NAPLES, Fla. – A friend of Cristie Kerr just happened to get a new job, and she's hoping to get a chance to call and congratulate him.
Thing is, it's a little tough to get the next President of the United States on the phone.
Kerr is a supporter of President-elect Donald Trump, and even considers her occasional golfing buddy a friend. She made an appearance on his reality show "The Apprentice," had a relationship of sorts with the Trump Golf brand and has held honorary membership at his courses for years.
And now, she's thrilled that he's about to become First Golfer, too.
"I haven't talked to him. I haven't had a chance to congratulate him," Kerr said as she prepared for Thursday's start of the LPGA season-ending CME Group Tour Championship, which she won last year. "I just still can't believe he's President-elect of the United States. I mean, every time I say it, it's like, 'Wow. Really?' It's just so shocking, all these protests around the country. It's a fair and square election. Everyone got to vote."
Trump has a longstanding relationship with pro golf, some of it good, some not so good.
He's hosted men's and women's events in the past, though his course in Doral, Florida, near Miami is off this season's PGA Tour schedule for the first time in more than 50 years — mainly because no sponsor could be found to support a tournament there. During a break in his campaign last spring, Trump said he played a quick nine holes with LPGA player Lexi Thompson.
Trump has said his being president would help golf.
"I love golf. I love playing it. It's a very important game," Trump said at Doral earlier this year. "It's a great game. You can learn so much. You make so many great friends by playing it. But I will say this: It won't be good for my game, but it'll be great for golf."
His Trump National course in New Jersey is scheduled to host next year's U.S. Women's Open, though three Democratic U.S. senators asked last month to have it moved elsewhere. The United States Golf Association has not moved the event, but those who run the game have expressed concern over Trump's polarizing comments.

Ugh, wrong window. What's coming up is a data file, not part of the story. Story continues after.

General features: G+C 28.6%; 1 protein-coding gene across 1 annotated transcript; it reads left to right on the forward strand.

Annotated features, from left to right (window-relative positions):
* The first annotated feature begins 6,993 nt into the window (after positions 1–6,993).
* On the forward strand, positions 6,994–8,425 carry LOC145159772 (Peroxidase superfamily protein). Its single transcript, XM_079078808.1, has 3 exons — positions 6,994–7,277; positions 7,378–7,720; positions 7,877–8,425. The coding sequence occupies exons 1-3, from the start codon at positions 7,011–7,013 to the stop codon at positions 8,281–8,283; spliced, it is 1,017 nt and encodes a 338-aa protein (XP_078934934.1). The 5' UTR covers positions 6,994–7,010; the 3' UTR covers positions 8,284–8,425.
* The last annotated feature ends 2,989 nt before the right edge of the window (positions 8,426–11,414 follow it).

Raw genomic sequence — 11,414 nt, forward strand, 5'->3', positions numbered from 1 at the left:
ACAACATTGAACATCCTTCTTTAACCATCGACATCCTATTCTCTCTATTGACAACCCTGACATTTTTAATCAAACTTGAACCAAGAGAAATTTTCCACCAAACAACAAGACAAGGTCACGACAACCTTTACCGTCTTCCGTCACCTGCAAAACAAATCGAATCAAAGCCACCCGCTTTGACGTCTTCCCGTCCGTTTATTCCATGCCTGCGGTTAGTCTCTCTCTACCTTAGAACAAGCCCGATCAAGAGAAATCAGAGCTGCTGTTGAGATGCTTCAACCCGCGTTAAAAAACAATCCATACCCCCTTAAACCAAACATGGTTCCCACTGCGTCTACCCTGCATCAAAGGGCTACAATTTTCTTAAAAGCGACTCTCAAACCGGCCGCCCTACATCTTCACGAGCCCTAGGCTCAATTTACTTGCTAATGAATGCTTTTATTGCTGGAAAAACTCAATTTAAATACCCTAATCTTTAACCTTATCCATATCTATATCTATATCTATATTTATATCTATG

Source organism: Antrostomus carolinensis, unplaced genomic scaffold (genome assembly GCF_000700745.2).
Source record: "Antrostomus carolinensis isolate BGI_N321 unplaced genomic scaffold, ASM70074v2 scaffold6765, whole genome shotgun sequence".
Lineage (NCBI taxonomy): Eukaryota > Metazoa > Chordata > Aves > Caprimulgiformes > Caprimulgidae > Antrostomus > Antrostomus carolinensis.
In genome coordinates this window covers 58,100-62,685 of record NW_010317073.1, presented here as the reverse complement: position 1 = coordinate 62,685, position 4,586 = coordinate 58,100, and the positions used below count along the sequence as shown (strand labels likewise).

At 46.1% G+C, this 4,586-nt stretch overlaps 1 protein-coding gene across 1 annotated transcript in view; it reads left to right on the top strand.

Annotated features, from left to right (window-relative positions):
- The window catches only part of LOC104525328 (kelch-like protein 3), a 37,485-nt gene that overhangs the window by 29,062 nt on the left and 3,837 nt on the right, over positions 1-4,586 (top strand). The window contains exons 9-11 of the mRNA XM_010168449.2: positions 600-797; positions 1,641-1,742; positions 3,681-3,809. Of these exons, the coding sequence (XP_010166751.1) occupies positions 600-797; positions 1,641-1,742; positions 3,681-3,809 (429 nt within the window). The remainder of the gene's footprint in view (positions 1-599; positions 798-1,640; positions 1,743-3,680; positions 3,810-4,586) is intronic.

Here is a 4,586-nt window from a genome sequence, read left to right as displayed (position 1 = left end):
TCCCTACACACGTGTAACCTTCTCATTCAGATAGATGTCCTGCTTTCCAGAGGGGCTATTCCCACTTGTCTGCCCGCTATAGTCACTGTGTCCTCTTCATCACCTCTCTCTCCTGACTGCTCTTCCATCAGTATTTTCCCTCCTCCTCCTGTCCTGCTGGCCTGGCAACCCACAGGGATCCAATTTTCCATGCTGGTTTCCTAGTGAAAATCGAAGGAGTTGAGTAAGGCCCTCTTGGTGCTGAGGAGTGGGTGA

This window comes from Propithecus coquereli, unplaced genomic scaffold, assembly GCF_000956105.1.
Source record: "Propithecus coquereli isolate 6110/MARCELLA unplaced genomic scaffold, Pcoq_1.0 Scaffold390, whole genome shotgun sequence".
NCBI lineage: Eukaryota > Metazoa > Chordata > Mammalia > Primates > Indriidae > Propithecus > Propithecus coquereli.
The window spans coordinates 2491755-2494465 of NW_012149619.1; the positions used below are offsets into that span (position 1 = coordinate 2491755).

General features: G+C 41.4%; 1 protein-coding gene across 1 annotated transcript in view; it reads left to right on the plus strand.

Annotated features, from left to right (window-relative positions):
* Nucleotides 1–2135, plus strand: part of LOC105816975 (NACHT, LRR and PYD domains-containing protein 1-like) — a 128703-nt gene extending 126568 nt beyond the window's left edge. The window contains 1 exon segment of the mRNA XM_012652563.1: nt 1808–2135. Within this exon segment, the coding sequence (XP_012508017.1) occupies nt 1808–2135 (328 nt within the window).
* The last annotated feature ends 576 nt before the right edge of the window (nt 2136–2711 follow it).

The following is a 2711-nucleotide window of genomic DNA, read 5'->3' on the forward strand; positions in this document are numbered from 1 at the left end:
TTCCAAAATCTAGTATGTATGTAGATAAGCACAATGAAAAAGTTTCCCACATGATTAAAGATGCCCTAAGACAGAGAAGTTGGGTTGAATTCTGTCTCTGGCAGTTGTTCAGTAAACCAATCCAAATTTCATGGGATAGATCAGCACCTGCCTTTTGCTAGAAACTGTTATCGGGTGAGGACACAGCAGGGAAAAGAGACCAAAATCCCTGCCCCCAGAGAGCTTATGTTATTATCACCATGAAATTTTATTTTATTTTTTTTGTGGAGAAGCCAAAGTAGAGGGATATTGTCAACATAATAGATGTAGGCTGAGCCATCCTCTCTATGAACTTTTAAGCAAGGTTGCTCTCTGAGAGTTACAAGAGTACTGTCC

The USGA, PGA Tour, LPGA and PGA of America released a joint statement in 2015 to distance themselves from Trump's explosive remarks about Mexican immigrants when he announced his campaign for president. Those comments complicated matters when it came time to try and find a new sponsor for Doral.
Trump repelled large swaths of the populace, including women and minorities, with his deeply divisive rhetoric during the campaign, but Kerr believes his corporate savvy will benefit the country.
"The person that I've known over the years, he always does what he says he's going to do and he surrounds himself with really smart people," Kerr said. "I'm really happy for him. I hope people will grow to understand that he is a man of his word and he can get things done. Hopefully he'll be the CEO of this country like he's been the CEO of his businesses."
Kerr's relationship with Trump goes back more than a decade. She defended him last year and said that some of her LPGA colleagues are big fans of his as well.
"I don't think people understand how moderate he is," Kerr said. "He's fiscally conservative. He wants to get the country back on track. But he's a little bit socially liberal from some aspects. Hopefully people can get to know him."